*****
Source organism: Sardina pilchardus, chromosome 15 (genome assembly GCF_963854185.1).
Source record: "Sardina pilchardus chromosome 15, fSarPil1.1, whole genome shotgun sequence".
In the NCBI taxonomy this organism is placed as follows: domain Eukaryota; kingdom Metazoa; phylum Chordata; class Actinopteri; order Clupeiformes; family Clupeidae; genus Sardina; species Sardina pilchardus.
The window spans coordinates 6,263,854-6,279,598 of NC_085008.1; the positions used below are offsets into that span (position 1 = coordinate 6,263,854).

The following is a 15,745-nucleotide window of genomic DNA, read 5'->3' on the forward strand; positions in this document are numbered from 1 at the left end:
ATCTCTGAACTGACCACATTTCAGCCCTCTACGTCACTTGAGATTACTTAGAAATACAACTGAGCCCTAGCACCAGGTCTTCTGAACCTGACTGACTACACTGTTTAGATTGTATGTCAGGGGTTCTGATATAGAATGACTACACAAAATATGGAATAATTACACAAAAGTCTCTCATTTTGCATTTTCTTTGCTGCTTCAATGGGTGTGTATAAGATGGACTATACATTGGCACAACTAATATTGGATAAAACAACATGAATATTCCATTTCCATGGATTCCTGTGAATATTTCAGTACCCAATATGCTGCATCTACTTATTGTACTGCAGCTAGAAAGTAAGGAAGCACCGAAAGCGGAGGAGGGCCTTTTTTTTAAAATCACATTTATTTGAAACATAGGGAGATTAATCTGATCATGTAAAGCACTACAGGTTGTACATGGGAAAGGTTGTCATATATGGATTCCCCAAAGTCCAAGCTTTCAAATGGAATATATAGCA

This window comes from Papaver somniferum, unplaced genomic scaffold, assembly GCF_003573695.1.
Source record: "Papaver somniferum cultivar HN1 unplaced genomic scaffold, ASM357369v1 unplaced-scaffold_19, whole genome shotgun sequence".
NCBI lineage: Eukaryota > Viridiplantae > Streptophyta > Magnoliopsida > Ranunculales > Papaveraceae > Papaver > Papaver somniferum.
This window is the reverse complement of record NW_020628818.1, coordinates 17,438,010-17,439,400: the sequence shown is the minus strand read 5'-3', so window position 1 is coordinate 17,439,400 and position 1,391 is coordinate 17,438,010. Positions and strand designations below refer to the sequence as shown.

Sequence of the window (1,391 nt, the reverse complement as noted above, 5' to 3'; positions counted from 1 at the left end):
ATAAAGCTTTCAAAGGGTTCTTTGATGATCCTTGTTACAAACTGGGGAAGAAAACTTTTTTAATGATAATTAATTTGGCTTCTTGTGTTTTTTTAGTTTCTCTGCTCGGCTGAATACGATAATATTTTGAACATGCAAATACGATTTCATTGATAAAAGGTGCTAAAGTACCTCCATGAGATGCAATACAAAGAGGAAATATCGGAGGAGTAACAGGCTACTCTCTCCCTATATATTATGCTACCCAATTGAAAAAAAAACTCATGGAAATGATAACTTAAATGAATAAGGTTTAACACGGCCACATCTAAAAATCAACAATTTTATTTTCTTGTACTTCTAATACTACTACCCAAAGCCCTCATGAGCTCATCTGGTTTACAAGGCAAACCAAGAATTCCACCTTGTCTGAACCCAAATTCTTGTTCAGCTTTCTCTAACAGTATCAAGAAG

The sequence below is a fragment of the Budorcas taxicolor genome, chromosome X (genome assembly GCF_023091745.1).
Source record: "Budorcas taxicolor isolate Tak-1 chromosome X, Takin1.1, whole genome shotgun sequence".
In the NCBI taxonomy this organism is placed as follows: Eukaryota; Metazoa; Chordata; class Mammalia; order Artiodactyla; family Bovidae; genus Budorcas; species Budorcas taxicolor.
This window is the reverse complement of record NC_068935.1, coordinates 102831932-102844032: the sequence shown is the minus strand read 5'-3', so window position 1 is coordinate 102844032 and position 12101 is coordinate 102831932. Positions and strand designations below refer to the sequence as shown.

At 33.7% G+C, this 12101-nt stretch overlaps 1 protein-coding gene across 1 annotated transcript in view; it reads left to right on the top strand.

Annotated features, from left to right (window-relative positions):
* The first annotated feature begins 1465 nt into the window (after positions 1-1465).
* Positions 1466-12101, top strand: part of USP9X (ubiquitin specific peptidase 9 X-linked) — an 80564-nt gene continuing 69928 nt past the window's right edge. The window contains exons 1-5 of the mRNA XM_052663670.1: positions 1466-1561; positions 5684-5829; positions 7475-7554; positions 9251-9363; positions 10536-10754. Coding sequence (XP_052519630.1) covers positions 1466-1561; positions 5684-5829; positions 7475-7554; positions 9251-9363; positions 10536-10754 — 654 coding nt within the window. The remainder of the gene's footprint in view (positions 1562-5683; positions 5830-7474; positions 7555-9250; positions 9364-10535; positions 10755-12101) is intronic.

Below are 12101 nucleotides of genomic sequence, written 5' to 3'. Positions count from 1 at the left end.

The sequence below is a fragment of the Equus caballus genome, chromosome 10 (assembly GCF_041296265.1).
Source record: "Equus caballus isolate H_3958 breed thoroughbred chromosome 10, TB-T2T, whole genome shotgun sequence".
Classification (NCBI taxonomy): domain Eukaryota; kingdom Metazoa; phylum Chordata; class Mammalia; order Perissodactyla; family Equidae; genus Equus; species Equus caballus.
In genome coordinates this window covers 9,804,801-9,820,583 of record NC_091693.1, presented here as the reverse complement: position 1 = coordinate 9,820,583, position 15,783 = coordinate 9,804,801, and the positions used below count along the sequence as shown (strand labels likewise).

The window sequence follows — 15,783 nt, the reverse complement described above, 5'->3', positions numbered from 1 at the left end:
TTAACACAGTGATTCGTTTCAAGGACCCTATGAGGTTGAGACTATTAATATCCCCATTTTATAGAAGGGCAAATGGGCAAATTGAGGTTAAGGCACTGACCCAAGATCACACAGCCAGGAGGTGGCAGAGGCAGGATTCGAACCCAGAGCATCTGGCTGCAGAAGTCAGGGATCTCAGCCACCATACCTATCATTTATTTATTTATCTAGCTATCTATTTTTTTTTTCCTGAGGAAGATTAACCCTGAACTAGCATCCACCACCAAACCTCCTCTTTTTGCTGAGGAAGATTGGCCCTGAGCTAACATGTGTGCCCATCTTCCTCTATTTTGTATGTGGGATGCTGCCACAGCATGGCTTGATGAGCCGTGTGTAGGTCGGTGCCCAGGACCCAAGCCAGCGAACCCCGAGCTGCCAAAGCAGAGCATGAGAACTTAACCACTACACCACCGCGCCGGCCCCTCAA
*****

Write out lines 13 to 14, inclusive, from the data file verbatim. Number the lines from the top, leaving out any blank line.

The sequence below is a fragment of the Budorcas taxicolor genome, chromosome X (genome assembly GCF_023091745.1).
Source record: "Budorcas taxicolor isolate Tak-1 chromosome X, Takin1.1, whole genome shotgun sequence".